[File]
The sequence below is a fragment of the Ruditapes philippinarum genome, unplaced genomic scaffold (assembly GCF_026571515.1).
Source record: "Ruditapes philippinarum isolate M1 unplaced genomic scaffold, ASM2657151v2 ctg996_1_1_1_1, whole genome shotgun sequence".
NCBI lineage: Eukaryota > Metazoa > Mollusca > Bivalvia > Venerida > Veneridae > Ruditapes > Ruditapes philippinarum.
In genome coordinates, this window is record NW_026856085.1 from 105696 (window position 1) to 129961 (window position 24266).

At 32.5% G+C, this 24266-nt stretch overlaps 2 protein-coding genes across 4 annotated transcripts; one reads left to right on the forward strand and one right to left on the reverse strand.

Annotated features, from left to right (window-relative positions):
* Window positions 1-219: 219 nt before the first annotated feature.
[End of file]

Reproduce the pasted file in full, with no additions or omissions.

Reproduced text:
The sequence below is a fragment of the Ruditapes philippinarum genome, unplaced genomic scaffold (assembly GCF_026571515.1).
Source record: "Ruditapes philippinarum isolate M1 unplaced genomic scaffold, ASM2657151v2 ctg996_1_1_1_1, whole genome shotgun sequence".
NCBI lineage: Eukaryota > Metazoa > Mollusca > Bivalvia > Venerida > Veneridae > Ruditapes > Ruditapes philippinarum.
In genome coordinates, this window is record NW_026856085.1 from 105696 (window position 1) to 129961 (window position 24266).

At 32.5% G+C, this 24266-nt stretch overlaps 2 protein-coding genes across 4 annotated transcripts; one reads left to right on the forward strand and one right to left on the reverse strand.

Annotated features, from left to right (window-relative positions):
* Window positions 1-219: 219 nt before the first annotated feature.